Thorley Stephenson, Edinburgh Law Firm

Thorley Stephenson SSC is an Edinburgh based law firm providing a wide range of legal services in family, child and criminal court cases throughout Scotland. Tel: 0131 556 9599
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Power of Arrest Changes Come into Force

Changes to the law governing the arrest and questioning of suspects came into effect on 25th January this year. 

The changes are contained in Part I of the Criminal Justice (Scotland) Act 2016, and are based on recommendations in the Carloway Review of Scottish Criminal Law and Practice.

The Scottish Government explains that the new measures will create new investigative tools for the police, with additional scope for post-charge questioning, as well as protecting key rights for suspects, including access to legal advice.

What are the Main Changes?

Looking at Part 1 of the Act in more detail, it will:

  • Abolish the separate concepts of arrest and detention, and replace them with a single statutory power of arrest without warrant where there are reasonable grounds for suspecting a person has committed an offence
  • Enable police to release a suspect for further investigation with conditions (for up to 28 days) with the power to re-arrest
  • Place a duty on police to take every precaution to ensure a person is not unnecessarily held in police custody and explicitly protects a person’s right to remain silent
  • Extend the rights of those held, giving them the right to speak to a solicitor, regardless of whether or not they are going to be interviewed
  • Enhance protections for under-18s and includes protections for 16 and 17-year-olds which balance the right to self-determination
  • Include a duty to safeguard and promote the wellbeing of a child as a primary consideration when deciding whether to arrest the child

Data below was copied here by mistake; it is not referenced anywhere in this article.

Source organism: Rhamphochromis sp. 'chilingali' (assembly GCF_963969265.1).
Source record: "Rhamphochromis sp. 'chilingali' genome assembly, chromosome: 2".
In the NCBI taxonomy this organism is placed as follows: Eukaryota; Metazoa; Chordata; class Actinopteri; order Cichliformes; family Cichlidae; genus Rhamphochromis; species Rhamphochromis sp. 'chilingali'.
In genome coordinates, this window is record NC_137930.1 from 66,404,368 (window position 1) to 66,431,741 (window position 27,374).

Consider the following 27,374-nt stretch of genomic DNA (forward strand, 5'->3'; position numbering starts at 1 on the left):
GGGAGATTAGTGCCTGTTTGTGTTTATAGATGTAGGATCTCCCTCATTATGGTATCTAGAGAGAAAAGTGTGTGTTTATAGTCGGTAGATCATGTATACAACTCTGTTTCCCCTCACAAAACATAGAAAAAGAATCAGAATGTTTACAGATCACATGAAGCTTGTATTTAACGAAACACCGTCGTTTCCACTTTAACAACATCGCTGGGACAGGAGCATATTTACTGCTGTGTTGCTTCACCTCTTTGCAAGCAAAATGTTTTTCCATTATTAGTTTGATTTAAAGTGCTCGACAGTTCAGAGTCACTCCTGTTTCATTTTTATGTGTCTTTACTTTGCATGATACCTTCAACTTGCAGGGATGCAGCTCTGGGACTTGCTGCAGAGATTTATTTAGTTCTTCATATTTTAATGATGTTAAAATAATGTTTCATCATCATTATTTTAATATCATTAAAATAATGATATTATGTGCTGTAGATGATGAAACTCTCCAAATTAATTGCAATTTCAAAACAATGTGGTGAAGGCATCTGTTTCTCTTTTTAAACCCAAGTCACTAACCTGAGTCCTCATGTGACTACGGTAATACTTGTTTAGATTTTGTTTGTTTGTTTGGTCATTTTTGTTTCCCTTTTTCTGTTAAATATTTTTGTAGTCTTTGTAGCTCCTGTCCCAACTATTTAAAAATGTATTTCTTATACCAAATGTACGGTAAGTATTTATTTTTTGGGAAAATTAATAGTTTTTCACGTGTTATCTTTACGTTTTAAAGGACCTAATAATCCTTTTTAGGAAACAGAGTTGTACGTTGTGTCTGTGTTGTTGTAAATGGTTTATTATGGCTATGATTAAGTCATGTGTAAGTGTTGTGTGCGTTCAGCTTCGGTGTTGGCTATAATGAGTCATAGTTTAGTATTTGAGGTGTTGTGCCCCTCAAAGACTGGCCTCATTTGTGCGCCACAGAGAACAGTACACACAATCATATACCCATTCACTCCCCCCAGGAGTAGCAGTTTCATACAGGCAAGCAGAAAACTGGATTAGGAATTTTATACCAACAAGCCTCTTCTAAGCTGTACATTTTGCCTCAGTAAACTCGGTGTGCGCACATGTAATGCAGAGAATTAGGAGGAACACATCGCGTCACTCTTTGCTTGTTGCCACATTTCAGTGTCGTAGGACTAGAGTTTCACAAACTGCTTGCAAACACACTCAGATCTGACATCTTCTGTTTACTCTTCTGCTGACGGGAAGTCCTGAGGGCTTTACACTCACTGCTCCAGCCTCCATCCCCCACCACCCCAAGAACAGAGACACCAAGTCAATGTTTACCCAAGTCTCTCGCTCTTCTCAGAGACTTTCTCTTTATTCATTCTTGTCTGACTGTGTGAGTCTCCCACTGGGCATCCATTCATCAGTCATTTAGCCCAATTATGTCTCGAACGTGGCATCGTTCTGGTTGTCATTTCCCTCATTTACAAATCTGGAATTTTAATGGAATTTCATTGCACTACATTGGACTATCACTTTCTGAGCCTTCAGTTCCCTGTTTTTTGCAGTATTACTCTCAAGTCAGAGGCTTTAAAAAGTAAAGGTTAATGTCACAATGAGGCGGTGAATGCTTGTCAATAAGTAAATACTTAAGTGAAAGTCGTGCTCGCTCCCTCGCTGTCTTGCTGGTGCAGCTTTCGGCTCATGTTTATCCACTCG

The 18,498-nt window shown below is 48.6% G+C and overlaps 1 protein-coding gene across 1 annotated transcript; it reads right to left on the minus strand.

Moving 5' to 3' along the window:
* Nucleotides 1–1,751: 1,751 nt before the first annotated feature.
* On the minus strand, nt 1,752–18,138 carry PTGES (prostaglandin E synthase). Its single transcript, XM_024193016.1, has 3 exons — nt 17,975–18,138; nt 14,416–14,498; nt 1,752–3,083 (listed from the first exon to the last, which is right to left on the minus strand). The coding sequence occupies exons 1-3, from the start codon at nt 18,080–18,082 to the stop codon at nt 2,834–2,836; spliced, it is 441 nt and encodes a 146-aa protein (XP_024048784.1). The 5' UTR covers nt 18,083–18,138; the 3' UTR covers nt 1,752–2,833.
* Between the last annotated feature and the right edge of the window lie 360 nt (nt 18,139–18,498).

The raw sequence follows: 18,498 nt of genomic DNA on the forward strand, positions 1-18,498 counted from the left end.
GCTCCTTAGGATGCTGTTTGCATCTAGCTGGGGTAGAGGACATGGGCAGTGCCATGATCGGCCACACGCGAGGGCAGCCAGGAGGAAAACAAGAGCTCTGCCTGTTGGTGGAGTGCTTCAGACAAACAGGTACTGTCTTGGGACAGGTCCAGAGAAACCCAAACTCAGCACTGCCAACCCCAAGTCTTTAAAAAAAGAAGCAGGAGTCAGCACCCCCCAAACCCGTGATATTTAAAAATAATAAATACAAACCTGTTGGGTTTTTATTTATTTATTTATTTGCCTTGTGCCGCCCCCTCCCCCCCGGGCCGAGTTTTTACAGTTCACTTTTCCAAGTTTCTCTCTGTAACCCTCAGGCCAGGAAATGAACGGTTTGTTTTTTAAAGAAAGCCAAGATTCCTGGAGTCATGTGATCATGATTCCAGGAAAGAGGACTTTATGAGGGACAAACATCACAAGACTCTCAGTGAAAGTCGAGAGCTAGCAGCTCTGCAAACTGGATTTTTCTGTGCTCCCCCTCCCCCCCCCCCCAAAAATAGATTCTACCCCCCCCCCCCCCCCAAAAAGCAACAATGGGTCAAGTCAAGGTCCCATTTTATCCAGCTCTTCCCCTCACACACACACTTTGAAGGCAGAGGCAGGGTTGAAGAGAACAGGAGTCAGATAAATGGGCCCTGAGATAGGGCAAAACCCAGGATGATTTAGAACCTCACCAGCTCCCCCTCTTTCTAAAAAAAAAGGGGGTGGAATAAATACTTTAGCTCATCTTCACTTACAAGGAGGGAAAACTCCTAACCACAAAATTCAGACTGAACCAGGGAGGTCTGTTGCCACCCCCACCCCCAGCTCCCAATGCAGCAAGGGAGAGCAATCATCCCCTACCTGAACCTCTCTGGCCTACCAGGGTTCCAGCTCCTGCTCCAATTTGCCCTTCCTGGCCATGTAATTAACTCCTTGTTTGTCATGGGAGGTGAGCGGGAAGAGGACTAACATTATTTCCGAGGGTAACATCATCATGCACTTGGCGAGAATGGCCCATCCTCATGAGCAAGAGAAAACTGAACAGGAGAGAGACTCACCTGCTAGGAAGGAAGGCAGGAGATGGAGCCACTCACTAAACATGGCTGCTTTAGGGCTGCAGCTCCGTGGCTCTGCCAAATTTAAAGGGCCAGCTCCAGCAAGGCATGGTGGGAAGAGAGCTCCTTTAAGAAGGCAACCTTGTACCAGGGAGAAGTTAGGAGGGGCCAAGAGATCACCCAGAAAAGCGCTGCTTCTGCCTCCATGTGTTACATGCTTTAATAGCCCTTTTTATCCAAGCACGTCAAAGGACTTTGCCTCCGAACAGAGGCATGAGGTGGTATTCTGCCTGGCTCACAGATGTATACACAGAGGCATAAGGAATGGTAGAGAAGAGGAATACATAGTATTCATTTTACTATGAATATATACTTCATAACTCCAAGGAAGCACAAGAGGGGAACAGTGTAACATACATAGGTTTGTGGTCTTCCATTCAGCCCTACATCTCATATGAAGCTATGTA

Changes Welcomed by Police

"We welcome the new Act and the opportunities it presents to offer a better balance within our criminal justice system to deliver positive outcomes for victims, keeping people safe, while protecting the rights of those suspected or accused of crime,” said Assistant Chief Constable Wayne Mawson, Police Scotland. “Our officers and staff have taken part in specific training and are fully prepared for the new legislation."

Law Society Warns of Resource Implications

The Law Society of Scotland has reacted to the new provisions with caution.

“The new legislation means that any suspect detained at a police station has the right to access to a solicitor,” explained Ian Moir, convener of the Law Society of Scotland Legal Aid Committee. “While we accept the good intentions of the act in protecting a suspect's human rights and in particular some of our most vulnerable members of society, there are enormous resourcing implications.”

During the Scottish Government’s consultation over the changes, the Law Society had warned that the impact of the new measures could be significant. It estimated that more than 160,000 people were likely to be eligible to receive legal advice.

"During our discussions with the Scottish Government, we highlighted the likelihood of significant increases in the number of requests for a solicitor’s attendance and the implications of solicitors being expected to provide legal advice at police stations around the clock,” added Ian Moir. “The new procedures could have a particular impact on those solicitors with young children or with other caring responsibilities."

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If you have been arrested and need legal representation then contact our specialist criminal defence solicitors today.

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